Czech government to publish regular annual report on arms exports

Historically, the former Czechoslovakia was a world leader in the production and export of armaments. Although the weapons industry has declined here since 1989, the Czech Republic is still a significant arms exporter. Now, as EU accession arrives, the country will be expected to adhere to the EU Code of Conduct on Arms Exports, which aims to ensure the ethical regulation of the arms trade within the European Union.

Among other things, the EU Code of Conduct on Arms Exports, which was adopted in 1998, prohibits member states from granting an export licence for selling weapons to countries where internal oppression exists or where the situation is highly volatile. Export licences also cannot be granted if there is a risk that the weapons sold will then be re-exported to an undesirable recipient. In addition, the code stipulates that EU countries have to inform other member states of any denials of export licences to help ensure that there is a unified approach among Union members as to whom they export arms to.

The Czech Republic committed itself to implementing the code when it was first adopted six years ago, even though it was not then a member of the EU. Now, as full membership becomes a reality, the Czech government is preparing to implement all the code's stipulations. This includes the mandatory publication of an annual report on all arms exports conducted in the Czech Republic.

Jan Winkler, the Czech Deputy Minister of Foreign Affairs explains the benefits of such a measure:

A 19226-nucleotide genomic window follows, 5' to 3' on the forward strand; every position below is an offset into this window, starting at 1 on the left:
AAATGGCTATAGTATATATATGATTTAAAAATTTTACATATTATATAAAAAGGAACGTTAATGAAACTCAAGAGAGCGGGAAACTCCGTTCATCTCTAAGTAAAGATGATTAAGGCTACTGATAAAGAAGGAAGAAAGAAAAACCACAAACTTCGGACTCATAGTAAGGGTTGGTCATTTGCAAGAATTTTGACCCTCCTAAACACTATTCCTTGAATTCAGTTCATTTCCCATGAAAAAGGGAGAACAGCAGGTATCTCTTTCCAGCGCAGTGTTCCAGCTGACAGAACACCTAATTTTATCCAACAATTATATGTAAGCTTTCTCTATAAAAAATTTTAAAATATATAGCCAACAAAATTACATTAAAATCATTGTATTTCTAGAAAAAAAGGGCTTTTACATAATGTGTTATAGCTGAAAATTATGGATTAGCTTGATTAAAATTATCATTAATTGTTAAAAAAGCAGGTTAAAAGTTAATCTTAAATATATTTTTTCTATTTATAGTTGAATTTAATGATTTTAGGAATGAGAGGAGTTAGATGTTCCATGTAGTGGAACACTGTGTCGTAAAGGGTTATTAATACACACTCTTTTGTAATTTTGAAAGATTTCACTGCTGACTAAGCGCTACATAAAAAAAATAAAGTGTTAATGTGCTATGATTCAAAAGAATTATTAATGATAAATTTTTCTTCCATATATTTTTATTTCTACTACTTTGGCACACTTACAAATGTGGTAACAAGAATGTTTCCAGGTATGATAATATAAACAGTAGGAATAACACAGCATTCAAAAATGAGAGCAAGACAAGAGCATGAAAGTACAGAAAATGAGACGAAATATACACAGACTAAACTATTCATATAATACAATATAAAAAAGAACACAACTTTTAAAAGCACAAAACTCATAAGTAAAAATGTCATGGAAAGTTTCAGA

"I very much believe that this annual report will help us in two ways. Firstly, it will really serve as a demonstration of transparency. Secondly, it will also help us in our communication with the media because at the moment we have to explain or speak about each issue separately. Now, I think it will make our life easier when we can refer to an annual report and say: 'Look all the information is there'. That's why we are investing a lot of effort and preparation into this."

Although the Czech arms industry has come under fire in the past for some rather murky weapons deals, many NGOs such as Transparency International have welcomed the government's move. The foreign ministry has also consulted with a working group of NGOs on the implementation of the EU Code of Conduct. Mr Winkler notes that there is actually a lot of common ground between the government and the NGO sector on this specific subject.

"We are in the same boat as the NGOs in regard to this particular issue. From the very beginning we have tried - especially the foreign ministry - to demonstrate that it has the same interests and shares the same concerns because we have no intention of risking the reputation of the country by not being transparent enough or hiding facts."

Mr Winkler also maintains that most of the major arms producers here have no problems with the new measures. Nevertheless, he did admit that greater levels of transparency would hit some elements in the Czech weapons industry:

"Surprisingly for me and perhaps also for our Western colleagues, there are a few hundred companies who have a licence for this type of trade [in the Czech Republic]. In Germany, there are around eight or ten altogether. I'm afraid that some of these smaller business entities will suffer as a result of our intention to make the whole issue more transparent. [These entities] very often change their names, and they change their identification numbers. I'm afraid that sometimes they create a company just for one particular deal and then disappear again. This is something we have to cope with and probably eliminate."